Buds

Some articles on buds, bud:

Glossary Of Viticulture Terms - B
... and using a formula to determine how many buds should be left for the next season's crop ... Basal bud The small bud located at the base of a grapevine's cane or spur ... Bud The undeveloped, primordial grape shoot that is usually located along nodes of a cane ...
Rafflesia Tuan-mudae
... The buds normally emerge where the vine is growing along the ground, unlike some of the other Rafflesia species whose buds can emerge from vines hanging in the air ... Typically the flowers are around 60 cm in diameter opening from a 20 cm bud ... Occasionally these buds reach 30 cm in diameter in which case a flower nearly 1 m across may form ...
Taphrina Deformans - Life Cycle
... on the surface of the new host plant, such as on bark or buds ... In the spring, new buds are infected by the conidia as the leaves emerge from the buds ...
Shield Budding
... rootstock or stock plant may be cut off above the bud at budding, or one may wait until it is certain that the bud is growing ... Usually, buds at the tip, or at the older parts of the shoot are discarded, and only two to four buds are taken for use ... The buds are in the leaf axils ...
Acleris Variegana - Biology
... Hatching caterpillars in spring eat fruit buds ... young leaves and also do damage to buds, flowers, ovaries and unripe fruits ... Over-wintering eggs are found close to fruit buds ...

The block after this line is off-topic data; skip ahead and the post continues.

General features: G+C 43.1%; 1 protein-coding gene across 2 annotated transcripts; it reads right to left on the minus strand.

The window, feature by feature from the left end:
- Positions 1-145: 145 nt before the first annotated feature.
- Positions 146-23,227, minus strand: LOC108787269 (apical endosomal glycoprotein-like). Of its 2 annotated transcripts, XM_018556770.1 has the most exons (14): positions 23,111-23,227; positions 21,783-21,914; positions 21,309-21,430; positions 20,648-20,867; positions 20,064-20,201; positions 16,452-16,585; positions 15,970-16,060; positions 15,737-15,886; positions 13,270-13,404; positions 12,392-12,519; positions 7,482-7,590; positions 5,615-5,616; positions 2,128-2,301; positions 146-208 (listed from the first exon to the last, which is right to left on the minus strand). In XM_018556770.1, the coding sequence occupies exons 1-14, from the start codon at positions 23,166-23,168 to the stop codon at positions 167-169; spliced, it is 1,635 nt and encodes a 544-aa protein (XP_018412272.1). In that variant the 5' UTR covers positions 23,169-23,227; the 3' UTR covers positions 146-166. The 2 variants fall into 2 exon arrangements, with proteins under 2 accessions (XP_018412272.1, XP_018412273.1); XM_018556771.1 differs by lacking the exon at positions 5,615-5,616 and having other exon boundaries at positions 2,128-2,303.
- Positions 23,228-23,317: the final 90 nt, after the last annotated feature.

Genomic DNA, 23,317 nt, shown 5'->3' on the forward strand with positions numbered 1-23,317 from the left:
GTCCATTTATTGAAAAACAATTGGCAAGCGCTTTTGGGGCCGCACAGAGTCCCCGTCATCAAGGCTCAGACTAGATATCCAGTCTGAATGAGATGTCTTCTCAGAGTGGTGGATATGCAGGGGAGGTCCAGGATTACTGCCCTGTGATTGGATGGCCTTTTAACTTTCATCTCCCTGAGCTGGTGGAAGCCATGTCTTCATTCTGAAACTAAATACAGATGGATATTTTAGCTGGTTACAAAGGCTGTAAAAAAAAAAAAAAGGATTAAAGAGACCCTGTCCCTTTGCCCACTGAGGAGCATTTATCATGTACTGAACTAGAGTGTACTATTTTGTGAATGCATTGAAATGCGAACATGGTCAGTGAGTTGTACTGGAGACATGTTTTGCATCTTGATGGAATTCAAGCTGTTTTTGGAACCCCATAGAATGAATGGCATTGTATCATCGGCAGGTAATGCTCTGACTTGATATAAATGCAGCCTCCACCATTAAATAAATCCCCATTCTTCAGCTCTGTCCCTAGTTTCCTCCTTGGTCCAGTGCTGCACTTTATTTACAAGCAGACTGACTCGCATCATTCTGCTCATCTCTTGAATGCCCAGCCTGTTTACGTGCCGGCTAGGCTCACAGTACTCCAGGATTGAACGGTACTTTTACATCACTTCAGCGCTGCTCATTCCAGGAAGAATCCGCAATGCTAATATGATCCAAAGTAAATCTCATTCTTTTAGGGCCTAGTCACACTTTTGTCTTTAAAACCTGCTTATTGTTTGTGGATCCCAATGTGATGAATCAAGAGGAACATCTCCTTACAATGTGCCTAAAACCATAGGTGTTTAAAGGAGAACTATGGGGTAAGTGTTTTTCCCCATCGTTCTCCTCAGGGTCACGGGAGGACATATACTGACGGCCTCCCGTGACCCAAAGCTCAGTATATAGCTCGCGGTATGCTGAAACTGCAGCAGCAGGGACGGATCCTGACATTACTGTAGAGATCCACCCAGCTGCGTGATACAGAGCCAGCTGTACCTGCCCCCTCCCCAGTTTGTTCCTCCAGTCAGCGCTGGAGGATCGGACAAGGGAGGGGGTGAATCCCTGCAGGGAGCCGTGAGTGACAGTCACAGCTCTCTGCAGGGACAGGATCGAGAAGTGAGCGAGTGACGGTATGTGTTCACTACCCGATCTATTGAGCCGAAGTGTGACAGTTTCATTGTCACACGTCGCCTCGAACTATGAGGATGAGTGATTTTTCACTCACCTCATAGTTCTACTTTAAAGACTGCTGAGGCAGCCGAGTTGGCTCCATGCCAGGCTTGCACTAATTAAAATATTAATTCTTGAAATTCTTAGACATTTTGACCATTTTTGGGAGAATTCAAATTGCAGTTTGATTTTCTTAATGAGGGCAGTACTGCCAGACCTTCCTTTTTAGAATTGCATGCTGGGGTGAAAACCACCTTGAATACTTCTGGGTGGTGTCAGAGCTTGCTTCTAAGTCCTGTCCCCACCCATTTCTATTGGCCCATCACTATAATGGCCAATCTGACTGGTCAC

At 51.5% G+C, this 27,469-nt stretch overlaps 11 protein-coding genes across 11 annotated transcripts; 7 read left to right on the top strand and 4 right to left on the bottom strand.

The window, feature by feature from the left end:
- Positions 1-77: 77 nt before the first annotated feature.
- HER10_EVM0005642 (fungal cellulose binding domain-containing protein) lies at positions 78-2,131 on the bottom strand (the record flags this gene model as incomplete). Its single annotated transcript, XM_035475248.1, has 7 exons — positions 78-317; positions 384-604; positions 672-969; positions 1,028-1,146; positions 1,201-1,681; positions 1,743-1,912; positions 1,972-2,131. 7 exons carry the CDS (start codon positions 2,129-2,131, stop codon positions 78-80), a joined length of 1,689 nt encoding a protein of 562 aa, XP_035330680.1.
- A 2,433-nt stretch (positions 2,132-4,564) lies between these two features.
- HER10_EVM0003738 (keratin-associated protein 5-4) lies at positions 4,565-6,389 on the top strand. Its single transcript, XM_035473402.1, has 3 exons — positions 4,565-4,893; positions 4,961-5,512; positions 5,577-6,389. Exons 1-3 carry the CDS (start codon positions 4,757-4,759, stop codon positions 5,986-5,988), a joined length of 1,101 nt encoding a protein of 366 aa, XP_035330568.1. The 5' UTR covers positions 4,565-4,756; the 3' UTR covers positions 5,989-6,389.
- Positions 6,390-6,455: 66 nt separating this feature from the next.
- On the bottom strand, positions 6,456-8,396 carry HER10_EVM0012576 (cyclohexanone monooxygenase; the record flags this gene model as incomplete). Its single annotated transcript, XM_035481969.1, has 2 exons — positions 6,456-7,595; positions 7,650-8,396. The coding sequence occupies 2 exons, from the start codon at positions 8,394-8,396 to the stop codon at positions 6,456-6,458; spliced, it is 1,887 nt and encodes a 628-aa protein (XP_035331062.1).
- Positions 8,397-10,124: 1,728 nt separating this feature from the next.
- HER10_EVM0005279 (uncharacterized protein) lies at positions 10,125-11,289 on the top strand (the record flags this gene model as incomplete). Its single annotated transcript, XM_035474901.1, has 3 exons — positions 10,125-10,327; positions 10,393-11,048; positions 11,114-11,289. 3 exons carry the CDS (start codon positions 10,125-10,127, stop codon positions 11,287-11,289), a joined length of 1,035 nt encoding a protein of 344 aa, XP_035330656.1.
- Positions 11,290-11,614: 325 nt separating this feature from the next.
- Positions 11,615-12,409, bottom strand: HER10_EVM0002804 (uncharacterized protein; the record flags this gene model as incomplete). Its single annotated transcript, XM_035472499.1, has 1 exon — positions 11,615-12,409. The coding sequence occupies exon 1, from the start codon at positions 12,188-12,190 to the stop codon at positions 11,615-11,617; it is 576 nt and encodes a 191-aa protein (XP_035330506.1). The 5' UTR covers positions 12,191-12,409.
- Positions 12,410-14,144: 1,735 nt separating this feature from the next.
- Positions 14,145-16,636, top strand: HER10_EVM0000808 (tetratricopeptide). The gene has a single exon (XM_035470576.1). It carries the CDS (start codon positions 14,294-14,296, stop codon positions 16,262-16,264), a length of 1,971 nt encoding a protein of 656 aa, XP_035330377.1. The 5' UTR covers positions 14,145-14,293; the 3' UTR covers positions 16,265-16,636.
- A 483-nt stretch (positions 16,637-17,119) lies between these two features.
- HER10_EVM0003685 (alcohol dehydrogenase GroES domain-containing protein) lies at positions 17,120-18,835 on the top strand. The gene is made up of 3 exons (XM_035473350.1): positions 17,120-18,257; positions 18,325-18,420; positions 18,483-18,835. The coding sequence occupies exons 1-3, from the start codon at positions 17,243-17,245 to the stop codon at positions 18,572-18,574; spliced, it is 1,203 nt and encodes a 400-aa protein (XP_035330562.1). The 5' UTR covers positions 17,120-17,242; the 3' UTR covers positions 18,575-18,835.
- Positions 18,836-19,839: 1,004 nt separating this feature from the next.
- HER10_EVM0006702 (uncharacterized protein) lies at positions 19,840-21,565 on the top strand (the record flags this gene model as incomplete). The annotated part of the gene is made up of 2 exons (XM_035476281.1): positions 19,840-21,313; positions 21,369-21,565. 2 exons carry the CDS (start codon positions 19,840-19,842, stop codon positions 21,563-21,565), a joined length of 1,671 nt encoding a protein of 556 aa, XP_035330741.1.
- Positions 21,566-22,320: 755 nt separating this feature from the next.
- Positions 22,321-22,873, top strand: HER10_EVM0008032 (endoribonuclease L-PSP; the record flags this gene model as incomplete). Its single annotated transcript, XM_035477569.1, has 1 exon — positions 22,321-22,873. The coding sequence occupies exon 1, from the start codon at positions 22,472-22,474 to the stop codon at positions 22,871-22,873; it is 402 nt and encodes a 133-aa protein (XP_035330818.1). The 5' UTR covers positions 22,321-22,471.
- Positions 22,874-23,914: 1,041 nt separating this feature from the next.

Famous quotes containing the word buds:

    Pale hands, pink-tipped, like Lotus buds that float
    On those cool waters where we used to dwell,
    I would have rather felt you round my throat
    Crushing out life than waving me farewell!
    Laurence Hope (1865–1904)

    The season developed and matured. Another year’s installment of flowers, leaves, nightingales, thrushes, finches, and such ephemeral creatures, took up their positions where only a year ago others had stood in their place when these were nothing more than germs and inorganic particles. Rays from the sunrise drew forth the buds and stretched them into long stalks, lifted up sap in noiseless streams, opened petals, and sucked out scents in invisible jets and breathings.
    Thomas Hardy (1840–1928)

    For me chemistry represented an indefinite cloud of future potentialities which enveloped my life to come in black volutes torn by fiery flashes, like those which had hidden Mount Sinai. Like Moses, from that cloud I expected my law, the principle of order in me, around me, and in the world.... I would watch the buds swell in spring, the mica glint in the granite, my own hands, and I would say to myself: “I will understand this, too, I will understand everything.”
    Primo Levi (1919–1987)